For this post, I made up a 6 mile loop through one of the most scenic parts of Coral Gables. There is some cool stuff in the southern part too but
Here is the link to the map of the route from May My Run: http://www.mapmyrun.com/routes/view/203651892
The map of the route looks like this:
It starts and ends (green and red pins) at the corner of Almeria and Segovia. I finished this route in 65 minutes but it can be much faster if you aren't stopping and taking pictures all the time!
Here is the picture of the starting point:
This block is like many others in Coral Gables: it has the characteristic pink sidewalks and tree canopy. These trees are Mahogany trees: they keep their leaves year round and have large wooden seeds that break apart when they hit the pavement (or sometimes my car...). The best older trees are located in the northern half of the city, the southern half has younger trees that were planted after Hurricane Andrew in 1992.
At the 0.4 mile point (red star on the map) is the Coral Gables city hall with the statue of city founder George Merrick:
Just across from the City Hall, you can catch a glimpse of Miracle Mile, the main shopping district in Coral Gables. The business district is also located in that general area:
I prefer not to run in that area because there is too much traffic and too many people walking and texting and not paying attention to their surroundings. Most of the restaurants are upscale, but Cibo Wine Bar is definitely the place to go if you want a nice dinner.
Moving on, I then made a sharp turn and headed back toward the west to the Granada Golf Course (purple star on map) which is only 0.75 miles from the starting point:
The golf course is my favorite spot for a short run, it is only about a 2 mile loop around the road that circles the golf course, Greenway Dr. This general area is very popular with walkers, runners, and bikers in the mornings and evenings.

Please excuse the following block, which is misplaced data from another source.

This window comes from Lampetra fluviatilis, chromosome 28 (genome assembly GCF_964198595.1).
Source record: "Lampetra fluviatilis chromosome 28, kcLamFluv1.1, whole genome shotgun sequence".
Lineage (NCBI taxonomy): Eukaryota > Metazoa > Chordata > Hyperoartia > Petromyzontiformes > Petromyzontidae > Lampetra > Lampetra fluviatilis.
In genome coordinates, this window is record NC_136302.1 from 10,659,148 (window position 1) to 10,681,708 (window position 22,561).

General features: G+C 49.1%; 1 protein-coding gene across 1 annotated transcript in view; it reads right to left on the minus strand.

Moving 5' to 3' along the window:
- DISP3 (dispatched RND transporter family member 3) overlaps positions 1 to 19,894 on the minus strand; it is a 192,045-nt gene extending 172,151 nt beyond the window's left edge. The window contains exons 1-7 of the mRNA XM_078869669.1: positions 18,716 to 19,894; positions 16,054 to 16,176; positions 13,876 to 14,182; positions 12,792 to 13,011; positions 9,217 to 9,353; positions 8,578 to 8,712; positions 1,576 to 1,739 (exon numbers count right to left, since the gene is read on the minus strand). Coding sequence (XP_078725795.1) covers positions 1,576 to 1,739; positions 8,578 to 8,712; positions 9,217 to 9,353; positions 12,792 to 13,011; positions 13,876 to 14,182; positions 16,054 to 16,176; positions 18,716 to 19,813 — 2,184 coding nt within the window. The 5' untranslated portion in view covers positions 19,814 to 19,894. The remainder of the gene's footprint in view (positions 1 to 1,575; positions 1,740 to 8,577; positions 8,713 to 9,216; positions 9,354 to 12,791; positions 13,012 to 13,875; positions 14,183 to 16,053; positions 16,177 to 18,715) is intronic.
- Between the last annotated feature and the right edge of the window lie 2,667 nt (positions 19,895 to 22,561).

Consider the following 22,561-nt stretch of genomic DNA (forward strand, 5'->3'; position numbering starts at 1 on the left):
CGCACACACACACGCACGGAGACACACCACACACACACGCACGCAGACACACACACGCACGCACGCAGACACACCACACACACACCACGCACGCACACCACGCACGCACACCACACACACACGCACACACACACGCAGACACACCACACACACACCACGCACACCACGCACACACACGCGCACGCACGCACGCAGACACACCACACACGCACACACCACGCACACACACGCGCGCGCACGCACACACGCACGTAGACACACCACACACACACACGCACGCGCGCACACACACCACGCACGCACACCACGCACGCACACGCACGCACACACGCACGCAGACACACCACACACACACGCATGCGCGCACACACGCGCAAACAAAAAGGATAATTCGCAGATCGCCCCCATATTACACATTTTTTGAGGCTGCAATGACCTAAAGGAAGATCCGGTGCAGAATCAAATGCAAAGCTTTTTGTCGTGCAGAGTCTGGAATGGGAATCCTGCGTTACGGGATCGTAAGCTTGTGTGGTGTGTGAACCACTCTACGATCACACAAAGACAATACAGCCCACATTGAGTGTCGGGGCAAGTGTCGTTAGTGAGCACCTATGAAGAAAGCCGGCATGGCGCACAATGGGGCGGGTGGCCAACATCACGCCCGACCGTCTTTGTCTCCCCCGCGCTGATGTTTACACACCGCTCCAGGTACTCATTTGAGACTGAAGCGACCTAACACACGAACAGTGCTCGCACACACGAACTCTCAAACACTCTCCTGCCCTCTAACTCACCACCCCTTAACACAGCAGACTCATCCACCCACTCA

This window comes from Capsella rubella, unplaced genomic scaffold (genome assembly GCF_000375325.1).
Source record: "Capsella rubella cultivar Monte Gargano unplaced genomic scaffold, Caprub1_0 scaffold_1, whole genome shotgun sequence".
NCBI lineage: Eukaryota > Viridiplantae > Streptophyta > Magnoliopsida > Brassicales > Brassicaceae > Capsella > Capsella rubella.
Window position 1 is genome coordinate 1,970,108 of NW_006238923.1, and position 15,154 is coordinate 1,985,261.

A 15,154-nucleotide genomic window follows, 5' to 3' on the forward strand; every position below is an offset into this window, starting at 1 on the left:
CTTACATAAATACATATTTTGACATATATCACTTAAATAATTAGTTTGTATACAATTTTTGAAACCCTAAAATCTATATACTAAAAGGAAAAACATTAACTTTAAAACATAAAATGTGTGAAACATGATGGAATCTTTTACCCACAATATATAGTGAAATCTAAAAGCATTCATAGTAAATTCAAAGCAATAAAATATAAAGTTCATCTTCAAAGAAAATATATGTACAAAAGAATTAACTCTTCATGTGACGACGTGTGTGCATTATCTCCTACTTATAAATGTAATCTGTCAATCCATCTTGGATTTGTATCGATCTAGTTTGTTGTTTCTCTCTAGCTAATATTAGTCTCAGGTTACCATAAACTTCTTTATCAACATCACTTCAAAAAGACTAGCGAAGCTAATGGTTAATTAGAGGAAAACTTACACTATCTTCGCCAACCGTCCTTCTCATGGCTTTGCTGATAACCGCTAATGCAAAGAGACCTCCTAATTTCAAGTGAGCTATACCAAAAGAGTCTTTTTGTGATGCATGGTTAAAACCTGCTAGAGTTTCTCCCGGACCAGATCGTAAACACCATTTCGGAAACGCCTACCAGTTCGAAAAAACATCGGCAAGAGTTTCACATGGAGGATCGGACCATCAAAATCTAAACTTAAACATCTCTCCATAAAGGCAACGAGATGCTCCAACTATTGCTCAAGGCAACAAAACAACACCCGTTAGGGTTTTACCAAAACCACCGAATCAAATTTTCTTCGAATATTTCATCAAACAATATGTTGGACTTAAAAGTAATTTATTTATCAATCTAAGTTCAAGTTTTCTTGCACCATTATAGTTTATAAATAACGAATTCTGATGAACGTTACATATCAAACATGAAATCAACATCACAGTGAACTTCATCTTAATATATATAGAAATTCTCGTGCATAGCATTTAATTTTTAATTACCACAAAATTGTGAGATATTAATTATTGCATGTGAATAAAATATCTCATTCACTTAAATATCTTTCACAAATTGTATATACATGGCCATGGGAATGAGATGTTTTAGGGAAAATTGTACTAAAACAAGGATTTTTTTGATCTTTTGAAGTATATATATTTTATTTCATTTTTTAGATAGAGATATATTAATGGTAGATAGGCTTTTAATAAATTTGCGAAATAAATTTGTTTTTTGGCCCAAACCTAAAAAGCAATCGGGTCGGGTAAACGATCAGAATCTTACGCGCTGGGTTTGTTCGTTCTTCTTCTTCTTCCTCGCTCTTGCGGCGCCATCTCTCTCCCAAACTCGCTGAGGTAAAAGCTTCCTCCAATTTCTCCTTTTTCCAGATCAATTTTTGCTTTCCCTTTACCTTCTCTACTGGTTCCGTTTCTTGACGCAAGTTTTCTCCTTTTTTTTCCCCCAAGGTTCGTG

Following Coral Way, I reached the Merrick House historical site directly at the 1.0 mile pin on the map:
Merrick's residence was completed in 1910 and features a "coral rock" facade which is actually oolitic limestone. Real coral rock has actual coral fossils within it. The oolite is porous and comprises most of the bedrock around Miami. The rock for this house and many others in Coral Gables was dug from what is now the Venetian Pool (see later in run).
Merrick House is also located along Coral Way, which is one of the more scenic roads in Miami. Coral Way is lined with live oaks:
I followed Coral Way a few more blocks before turning right on Granada Blvd and heading back through the middle of the Granada Golf Course. The west side of the golf course features some amazing Banyan Trees (yellow star on map):
The Banyans are actually a type of ficus (fig), with large leaves and jungle-like vines. Unfortunately, Banyan trees do not handle strong winds very well, so they really shouldn't be planted in hurricane-prone Miami.
At 2.1 miles (green star), I passed the Alhambra Water Tower which underwent a full restoration in 1993 and just recently received a new coat of paint:
The water tower hasn't served any practical purpose since 1931 but it does look cool.
Just one block to the west of the water tower is a parkway called Country Club Prado: